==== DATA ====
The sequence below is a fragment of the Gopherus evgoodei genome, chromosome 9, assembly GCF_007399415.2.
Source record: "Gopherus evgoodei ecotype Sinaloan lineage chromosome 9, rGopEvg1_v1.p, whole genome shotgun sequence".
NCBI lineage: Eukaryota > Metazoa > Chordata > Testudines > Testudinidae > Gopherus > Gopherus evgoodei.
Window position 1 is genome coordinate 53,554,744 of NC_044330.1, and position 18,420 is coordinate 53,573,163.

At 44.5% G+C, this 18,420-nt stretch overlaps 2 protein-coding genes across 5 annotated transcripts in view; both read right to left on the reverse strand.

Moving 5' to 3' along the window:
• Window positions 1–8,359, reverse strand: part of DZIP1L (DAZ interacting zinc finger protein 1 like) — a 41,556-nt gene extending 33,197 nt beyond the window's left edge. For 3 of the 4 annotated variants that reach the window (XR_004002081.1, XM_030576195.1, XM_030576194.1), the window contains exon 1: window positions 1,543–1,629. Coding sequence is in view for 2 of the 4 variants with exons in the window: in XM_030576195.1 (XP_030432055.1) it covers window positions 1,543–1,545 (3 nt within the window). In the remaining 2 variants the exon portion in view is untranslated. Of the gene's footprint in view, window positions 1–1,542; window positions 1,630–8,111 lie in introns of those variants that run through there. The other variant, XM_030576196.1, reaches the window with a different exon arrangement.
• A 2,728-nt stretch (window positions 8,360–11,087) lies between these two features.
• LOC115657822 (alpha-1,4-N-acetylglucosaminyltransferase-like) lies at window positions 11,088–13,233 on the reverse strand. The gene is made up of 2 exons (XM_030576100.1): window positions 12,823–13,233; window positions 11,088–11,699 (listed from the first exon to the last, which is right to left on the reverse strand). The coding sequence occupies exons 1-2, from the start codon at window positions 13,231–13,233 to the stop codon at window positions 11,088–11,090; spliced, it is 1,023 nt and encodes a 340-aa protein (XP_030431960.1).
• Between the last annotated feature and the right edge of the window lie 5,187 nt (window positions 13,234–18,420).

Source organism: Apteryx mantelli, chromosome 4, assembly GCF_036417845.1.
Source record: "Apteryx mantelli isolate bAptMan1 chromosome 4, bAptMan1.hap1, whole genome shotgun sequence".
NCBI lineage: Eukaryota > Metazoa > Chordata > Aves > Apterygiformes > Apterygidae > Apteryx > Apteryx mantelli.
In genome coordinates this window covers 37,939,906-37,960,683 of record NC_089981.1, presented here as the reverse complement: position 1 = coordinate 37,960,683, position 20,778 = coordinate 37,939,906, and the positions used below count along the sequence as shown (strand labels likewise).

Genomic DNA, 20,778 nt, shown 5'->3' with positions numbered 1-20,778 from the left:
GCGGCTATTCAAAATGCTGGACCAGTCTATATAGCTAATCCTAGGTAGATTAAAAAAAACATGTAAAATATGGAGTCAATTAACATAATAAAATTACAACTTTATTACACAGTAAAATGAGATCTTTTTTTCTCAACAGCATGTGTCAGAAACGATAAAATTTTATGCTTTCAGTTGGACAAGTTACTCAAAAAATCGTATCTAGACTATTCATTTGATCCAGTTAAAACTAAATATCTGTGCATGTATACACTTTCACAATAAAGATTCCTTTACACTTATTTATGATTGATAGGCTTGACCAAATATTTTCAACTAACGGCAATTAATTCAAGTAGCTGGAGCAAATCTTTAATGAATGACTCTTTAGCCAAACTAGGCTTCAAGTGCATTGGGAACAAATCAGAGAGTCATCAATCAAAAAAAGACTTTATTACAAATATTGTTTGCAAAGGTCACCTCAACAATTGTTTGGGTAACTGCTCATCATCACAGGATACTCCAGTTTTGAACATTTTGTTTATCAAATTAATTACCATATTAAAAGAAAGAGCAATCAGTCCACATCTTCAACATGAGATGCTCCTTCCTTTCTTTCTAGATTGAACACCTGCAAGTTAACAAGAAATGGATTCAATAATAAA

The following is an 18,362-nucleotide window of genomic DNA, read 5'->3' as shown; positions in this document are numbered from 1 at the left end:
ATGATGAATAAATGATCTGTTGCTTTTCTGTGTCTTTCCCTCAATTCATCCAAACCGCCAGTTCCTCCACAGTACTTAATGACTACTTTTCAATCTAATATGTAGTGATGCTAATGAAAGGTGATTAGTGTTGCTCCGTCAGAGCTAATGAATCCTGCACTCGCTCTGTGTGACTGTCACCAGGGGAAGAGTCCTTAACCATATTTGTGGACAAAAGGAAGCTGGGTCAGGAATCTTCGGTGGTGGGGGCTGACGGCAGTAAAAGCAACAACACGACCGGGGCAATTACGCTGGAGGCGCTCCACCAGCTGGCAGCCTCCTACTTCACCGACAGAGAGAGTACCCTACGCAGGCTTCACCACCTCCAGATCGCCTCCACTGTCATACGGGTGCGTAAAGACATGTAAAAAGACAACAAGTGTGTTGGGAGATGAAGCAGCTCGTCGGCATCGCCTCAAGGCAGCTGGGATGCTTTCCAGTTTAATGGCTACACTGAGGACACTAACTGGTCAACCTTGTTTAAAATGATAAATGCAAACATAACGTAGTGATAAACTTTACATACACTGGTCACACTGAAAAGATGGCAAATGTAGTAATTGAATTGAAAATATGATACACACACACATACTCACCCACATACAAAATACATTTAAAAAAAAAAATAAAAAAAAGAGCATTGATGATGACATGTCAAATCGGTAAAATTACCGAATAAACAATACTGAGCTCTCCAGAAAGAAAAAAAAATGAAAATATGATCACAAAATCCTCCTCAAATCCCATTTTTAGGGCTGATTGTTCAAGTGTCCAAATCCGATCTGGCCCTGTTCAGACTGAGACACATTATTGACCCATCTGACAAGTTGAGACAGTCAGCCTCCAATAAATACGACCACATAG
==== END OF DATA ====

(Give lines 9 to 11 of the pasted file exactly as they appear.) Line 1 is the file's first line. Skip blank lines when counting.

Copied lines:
• LOC115657822 (alpha-1,4-N-acetylglucosaminyltransferase-like) lies at window positions 11,088–13,233 on the reverse strand. The gene is made up of 2 exons (XM_030576100.1): window positions 12,823–13,233; window positions 11,088–11,699 (listed from the first exon to the last, which is right to left on the reverse strand). The coding sequence occupies exons 1-2, from the start codon at window positions 13,231–13,233 to the stop codon at window positions 11,088–11,090; spliced, it is 1,023 nt and encodes a 340-aa protein (XP_030431960.1).
• Between the last annotated feature and the right edge of the window lie 5,187 nt (window positions 13,234–18,420).

Source organism: Apteryx mantelli, chromosome 4, assembly GCF_036417845.1.